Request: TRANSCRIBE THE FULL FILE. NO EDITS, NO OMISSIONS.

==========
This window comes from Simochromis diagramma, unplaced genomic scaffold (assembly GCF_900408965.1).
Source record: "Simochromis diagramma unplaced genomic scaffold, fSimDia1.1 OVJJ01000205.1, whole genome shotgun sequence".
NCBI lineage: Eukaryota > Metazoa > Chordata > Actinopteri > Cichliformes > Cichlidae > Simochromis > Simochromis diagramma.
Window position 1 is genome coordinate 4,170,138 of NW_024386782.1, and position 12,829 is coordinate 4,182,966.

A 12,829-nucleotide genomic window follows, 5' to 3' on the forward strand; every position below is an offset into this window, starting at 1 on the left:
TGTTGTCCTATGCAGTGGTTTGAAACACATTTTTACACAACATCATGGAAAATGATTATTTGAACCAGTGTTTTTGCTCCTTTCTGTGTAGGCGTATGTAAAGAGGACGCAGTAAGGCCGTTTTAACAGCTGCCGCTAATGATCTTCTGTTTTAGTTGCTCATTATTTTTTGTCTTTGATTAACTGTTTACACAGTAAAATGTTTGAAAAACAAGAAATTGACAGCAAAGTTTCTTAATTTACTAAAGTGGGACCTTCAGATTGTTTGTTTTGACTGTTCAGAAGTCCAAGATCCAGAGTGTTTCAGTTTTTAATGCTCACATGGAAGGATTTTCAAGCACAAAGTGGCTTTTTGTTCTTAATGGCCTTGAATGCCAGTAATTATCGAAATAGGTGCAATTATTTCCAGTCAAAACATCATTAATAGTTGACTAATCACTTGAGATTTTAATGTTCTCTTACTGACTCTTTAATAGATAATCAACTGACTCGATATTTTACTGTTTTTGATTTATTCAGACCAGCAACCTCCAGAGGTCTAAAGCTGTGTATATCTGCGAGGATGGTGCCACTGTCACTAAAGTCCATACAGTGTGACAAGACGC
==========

This window comes from Simochromis diagramma, unplaced genomic scaffold (assembly GCF_900408965.1).
Source record: "Simochromis diagramma unplaced genomic scaffold, fSimDia1.1 OVJJ01000205.1, whole genome shotgun sequence".
NCBI lineage: Eukaryota > Metazoa > Chordata > Actinopteri > Cichliformes > Cichlidae > Simochromis > Simochromis diagramma.
Window position 1 is genome coordinate 4,170,138 of NW_024386782.1, and position 12,829 is coordinate 4,182,966.

A 12,829-nucleotide genomic window follows, 5' to 3' on the forward strand; every position below is an offset into this window, starting at 1 on the left:
TGTTGTCCTATGCAGTGGTTTGAAACACATTTTTACACAACATCATGGAAAATGATTATTTGAACCAGTGTTTTTGCTCCTTTCTGTGTAGGCGTATGTAAAGAGGACGCAGTAAGGCCGTTTTAACAGCTGCCGCTAATGATCTTCTGTTTTAGTTGCTCATTATTTTTTGTCTTTGATTAACTGTTTACACAGTAAAATGTTTGAAAAACAAGAAATTGACAGCAAAGTTTCTTAATTTACTAAAGTGGGACCTTCAGATTGTTTGTTTTGACTGTTCAGAAGTCCAAGATCCAGAGTGTTTCAGTTTTTAATGCTCACATGGAAGGATTTTCAAGCACAAAGTGGCTTTTTGTTCTTAATGGCCTTGAATGCCAGTAATTATCGAAATAGGTGCAATTATTTCCAGTCAAAACATCATTAATAGTTGACTAATCACTTGAGATTTTAATGTTCTCTTACTGACTCTTTAATAGATAATCAACTGACTCGATATTTTACTGTTTTTGATTTATTCAGACCAGCAACCTCCAGAGGTCTAAAGCTGTGTATATCTGCGAGGATGGTGCCACTGTCACTAAAGTCCATACAGTGTGACAAGACGC